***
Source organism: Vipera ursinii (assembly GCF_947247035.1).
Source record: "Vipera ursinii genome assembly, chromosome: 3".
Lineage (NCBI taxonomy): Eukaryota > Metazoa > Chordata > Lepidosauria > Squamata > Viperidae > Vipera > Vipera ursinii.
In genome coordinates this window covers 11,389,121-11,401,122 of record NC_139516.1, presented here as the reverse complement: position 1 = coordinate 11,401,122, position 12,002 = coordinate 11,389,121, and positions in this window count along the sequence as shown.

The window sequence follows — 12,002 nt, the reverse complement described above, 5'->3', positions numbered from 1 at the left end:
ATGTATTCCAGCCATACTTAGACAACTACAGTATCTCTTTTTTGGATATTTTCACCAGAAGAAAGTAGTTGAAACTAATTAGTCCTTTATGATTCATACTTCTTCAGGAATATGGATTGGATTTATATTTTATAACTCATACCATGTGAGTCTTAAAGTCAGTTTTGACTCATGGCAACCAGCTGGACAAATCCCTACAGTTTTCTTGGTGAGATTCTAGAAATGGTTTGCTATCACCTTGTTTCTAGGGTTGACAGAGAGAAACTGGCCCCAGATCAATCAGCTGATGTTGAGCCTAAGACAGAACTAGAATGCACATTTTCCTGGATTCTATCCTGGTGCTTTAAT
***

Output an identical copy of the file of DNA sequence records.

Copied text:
Source organism: Vipera ursinii (assembly GCF_947247035.1).
Source record: "Vipera ursinii genome assembly, chromosome: 3".
Lineage (NCBI taxonomy): Eukaryota > Metazoa > Chordata > Lepidosauria > Squamata > Viperidae > Vipera > Vipera ursinii.
In genome coordinates this window covers 11,389,121-11,401,122 of record NC_139516.1, presented here as the reverse complement: position 1 = coordinate 11,401,122, position 12,002 = coordinate 11,389,121, and positions in this window count along the sequence as shown.

The window sequence follows — 12,002 nt, the reverse complement described above, 5'->3', positions numbered from 1 at the left end:
ATGTATTCCAGCCATACTTAGACAACTACAGTATCTCTTTTTTGGATATTTTCACCAGAAGAAAGTAGTTGAAACTAATTAGTCCTTTATGATTCATACTTCTTCAGGAATATGGATTGGATTTATATTTTATAACTCATACCATGTGAGTCTTAAAGTCAGTTTTGACTCATGGCAACCAGCTGGACAAATCCCTACAGTTTTCTTGGTGAGATTCTAGAAATGGTTTGCTATCACCTTGTTTCTAGGGTTGACAGAGAGAAACTGGCCCCAGATCAATCAGCTGATGTTGAGCCTAAGACAGAACTAGAATGCACATTTTCCTGGATTCTATCCTGGTGCTTTAAT